In statistics, correlation is an assessment of the extent of linear relationship between two variables. A correlation coefficient is the index of the extent of the linear relationship. The most common correlation coefficient is the Pearson productmoment correlation, defined as the covariance of the two variables divided by the product of their standard deviations. The Pearson correlation coefficient is always between 1 and 1. The weaker the relationship, the closer the correlation coefficient is to 0. A positive correlation coefficient indicates a higher value for one variable tends to correspond to a higher value for the other, and a negative correlation coefficient indicates a higher value for one variable tends to correspond to a lower value for the other. Correlation is not an appropriate statistical technique for categorical data such as gender or color. In contrast, correlation is an extremely useful technique for prices. Correlation of stock prices is a simple yet informative analysis. If two stocks have a high correlation, their prices tend to rise and fall in sync.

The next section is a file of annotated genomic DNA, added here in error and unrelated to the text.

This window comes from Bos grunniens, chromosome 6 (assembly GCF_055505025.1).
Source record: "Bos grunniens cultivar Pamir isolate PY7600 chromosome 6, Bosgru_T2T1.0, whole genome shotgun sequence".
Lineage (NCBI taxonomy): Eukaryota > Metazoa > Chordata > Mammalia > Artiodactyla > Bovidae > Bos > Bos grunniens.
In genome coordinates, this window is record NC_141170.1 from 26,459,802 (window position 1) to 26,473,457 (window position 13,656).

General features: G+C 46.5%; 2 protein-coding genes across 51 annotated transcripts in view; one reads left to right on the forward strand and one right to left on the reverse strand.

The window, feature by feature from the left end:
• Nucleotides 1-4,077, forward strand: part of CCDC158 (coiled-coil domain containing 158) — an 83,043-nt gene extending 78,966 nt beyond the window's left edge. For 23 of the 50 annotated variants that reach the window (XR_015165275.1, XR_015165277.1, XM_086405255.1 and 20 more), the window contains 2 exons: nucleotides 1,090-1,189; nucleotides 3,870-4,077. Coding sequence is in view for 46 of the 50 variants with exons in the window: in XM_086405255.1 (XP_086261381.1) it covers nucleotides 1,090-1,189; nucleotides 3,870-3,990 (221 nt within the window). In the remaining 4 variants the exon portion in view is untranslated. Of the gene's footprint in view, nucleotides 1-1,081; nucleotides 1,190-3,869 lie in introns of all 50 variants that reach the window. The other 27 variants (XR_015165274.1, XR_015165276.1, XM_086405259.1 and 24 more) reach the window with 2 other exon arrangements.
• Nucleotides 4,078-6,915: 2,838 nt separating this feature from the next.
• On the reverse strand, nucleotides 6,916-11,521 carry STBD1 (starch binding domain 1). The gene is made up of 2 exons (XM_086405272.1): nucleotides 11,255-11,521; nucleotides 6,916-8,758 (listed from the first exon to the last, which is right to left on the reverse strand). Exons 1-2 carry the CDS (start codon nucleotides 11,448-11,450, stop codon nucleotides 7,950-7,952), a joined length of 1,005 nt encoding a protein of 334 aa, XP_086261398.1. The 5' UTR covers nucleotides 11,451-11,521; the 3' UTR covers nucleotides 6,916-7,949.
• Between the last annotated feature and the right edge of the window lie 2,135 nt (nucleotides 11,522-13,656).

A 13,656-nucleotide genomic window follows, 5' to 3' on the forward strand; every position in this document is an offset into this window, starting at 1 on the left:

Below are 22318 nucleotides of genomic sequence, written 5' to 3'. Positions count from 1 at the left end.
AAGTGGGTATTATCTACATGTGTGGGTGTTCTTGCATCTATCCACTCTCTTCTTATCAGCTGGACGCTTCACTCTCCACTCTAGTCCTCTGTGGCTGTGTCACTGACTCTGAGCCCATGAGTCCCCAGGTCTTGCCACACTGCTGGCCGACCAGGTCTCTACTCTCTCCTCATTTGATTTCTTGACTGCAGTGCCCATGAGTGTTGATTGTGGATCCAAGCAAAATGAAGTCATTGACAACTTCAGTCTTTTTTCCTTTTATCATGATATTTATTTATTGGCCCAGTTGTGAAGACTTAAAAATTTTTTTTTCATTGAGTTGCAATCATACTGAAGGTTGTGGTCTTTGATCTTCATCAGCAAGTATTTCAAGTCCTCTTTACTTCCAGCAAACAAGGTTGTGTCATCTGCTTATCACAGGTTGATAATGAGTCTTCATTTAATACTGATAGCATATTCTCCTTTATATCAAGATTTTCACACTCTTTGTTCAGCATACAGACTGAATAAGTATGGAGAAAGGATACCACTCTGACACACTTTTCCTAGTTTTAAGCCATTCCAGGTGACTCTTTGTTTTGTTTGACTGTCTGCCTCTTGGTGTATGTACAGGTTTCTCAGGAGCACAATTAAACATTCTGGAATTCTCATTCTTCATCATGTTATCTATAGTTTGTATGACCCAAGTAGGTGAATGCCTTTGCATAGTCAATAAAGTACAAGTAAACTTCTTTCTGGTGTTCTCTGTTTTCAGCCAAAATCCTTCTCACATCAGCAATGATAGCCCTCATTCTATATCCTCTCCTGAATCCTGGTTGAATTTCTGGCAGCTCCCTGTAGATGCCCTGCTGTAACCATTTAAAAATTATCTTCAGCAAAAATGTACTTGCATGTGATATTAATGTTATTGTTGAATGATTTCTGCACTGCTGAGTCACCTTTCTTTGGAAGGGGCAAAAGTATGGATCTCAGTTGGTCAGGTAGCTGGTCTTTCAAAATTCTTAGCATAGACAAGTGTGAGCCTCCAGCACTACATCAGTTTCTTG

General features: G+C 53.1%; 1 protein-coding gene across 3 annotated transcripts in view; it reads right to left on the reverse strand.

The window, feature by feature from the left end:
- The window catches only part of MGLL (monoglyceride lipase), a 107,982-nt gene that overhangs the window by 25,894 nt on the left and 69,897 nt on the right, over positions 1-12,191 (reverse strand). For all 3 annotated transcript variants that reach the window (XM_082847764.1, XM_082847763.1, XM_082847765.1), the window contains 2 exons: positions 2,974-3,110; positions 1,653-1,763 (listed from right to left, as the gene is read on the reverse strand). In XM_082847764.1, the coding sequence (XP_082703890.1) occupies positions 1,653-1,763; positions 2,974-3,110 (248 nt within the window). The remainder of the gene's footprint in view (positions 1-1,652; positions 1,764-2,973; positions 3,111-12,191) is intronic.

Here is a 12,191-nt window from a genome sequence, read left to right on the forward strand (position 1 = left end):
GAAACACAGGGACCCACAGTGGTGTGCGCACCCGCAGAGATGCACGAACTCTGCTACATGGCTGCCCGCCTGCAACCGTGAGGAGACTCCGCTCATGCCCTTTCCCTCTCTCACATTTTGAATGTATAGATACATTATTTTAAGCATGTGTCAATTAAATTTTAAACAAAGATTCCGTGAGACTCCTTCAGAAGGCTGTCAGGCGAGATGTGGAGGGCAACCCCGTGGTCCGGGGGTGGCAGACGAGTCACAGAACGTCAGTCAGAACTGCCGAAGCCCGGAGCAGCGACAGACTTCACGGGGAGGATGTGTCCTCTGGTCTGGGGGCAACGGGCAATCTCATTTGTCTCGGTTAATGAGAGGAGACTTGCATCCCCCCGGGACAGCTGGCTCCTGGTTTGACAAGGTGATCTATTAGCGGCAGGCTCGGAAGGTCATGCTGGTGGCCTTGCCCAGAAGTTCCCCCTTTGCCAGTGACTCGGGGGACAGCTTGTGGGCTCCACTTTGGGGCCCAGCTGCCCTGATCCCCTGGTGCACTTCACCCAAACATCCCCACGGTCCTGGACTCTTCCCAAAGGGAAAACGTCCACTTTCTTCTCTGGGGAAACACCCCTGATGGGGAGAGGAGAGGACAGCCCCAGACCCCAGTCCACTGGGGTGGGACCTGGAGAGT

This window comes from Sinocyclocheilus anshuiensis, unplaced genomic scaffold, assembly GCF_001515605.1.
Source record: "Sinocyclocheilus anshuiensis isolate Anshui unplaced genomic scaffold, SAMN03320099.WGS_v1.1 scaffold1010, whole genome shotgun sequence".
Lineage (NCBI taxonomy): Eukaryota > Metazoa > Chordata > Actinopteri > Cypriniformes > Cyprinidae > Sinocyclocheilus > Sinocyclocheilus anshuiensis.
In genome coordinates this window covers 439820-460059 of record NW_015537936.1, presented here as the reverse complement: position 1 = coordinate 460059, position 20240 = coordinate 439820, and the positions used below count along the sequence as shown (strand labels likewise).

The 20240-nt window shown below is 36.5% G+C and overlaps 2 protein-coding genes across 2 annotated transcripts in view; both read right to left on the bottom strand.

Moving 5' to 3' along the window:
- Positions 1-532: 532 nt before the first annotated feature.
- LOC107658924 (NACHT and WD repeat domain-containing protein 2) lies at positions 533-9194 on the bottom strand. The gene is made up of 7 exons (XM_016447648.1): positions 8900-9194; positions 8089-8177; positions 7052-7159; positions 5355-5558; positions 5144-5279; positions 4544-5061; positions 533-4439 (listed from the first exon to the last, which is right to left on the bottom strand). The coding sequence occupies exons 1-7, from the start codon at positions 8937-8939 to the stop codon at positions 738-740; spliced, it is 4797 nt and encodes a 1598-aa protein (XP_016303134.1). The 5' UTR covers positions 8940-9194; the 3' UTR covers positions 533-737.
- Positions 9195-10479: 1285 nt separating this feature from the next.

Rate this correlation definition...




Where is the market headed? The answer may surprise you. Find out with the exclusive & Barron's recommended charts of Chart of the Day. 

Popular Terms: reverse mortgage, diluted share, stock market close, VIX, option premium, 401a, per diem, labor relations, deferred tax, inflation, current ratio, EBITDA, limit order, APR, retained earnings, balance sheet, whollyowned subsidiary, phantom income, 1031 exchange, average price per share, class C shares, LIBOR, deferred revenue, in escrow, command economy, quality assurance, real GDP, covered put, Zero Cost Collar, minority interest, open position, Key Rate Duration, margin rate, exdividend, cancelled check, FICO score, stock split, liquidity ratio, 1035 exchange, dividends payable, 144a, annual return, FTSE, debt service coverage, implied volatility, risk management, irrevocable trust, required rate of return, exdividend date